Discovering Likely Mappings between APIs using Text Mining [Likely Merging?]

Discovering Likely Mappings between APIs using Text Mining by Rahul Pandita, Raoul Praful Jetley, Sithu D Sudarsan, Laurie Williams.

Abstract:

Developers often release different versions of their applications to support various platform/programming-language application programming interfaces (APIs). To migrate an application written using one API (source) to another API (target), a developer must know how the methods in the source API map to the methods in the target API. Given a typical platform or language exposes a large number of API methods, manually writing API mappings is prohibitively resource-intensive and may be error prone. Recently, researchers proposed to automate the mapping process by mining API mappings from existing codebases. However, these approaches require as input a manually ported (or at least functionally similar) code across source and target APIs. To address the shortcoming, this paper proposes TMAP: Text Mining based approach to discover likely API mappings using the similarity in the textual description of the source and target API documents. To evaluate our approach, we used TMAP to discover API mappings for 15 classes across: 1) Java and C# API, and 2) Java ME and Android API. We compared the discovered mappings with state-of-the-art source code analysis based approaches: Rosetta and StaMiner. Our results indicate that TMAP on average found relevant mappings for 57% more methods compared to previous approaches. Furthermore, our results also indicate that TMAP on average found exact mappings for 6.5 more methods per class with a maximum of 21 additional exact mappings for a single class as compared to previous approaches.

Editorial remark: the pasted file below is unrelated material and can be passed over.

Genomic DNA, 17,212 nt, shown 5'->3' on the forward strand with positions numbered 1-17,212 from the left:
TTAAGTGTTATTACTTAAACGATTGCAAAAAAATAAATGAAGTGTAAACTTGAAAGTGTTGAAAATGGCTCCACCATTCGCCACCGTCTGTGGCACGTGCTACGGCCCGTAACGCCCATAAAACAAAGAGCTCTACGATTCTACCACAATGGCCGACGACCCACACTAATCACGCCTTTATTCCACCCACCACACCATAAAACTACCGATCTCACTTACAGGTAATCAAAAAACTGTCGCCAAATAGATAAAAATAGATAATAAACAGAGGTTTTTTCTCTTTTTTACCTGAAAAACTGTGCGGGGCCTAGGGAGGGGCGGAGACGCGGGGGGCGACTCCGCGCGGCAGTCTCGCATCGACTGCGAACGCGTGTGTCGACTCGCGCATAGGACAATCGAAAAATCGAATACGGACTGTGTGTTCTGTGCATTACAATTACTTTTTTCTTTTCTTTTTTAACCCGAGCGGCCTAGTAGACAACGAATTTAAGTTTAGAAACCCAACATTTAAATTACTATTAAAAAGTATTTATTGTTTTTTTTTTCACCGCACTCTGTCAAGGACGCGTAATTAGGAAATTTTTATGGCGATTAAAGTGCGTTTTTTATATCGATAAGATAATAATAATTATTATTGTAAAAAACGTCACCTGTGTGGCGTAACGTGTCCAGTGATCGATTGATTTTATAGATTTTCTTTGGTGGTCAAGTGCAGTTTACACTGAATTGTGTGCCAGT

From the introduction:

Our intuition is: since the API documents are targeted towards developers, there may be an overlap in the language used to describe similar concepts that can be leveraged.

There are a number of insights in this paper but this statement of intuition alone is enough to justify reading the paper.

What if instead of API documents we were talking about topics that had been written for developers? Isn’t it fair to assume that concepts would have the same or similar vocabularies?

The evidence from this paper certainly suggests that to be the case.

Of course, merging rules would have to allow for “likely” merging of topics, which could then be refined by readers.

Readers who hopefully contribute more information to make “likely” merging more “precise.” (At least in their view.)

That’s one of the problems with most semantic technologies isn’t it?

“Precision” can only be defined from a point of view, which by definition varies from user to user.

What would it look like to allow users to determine their desired degree of semantic precision?

Suggestions?

Comments are closed.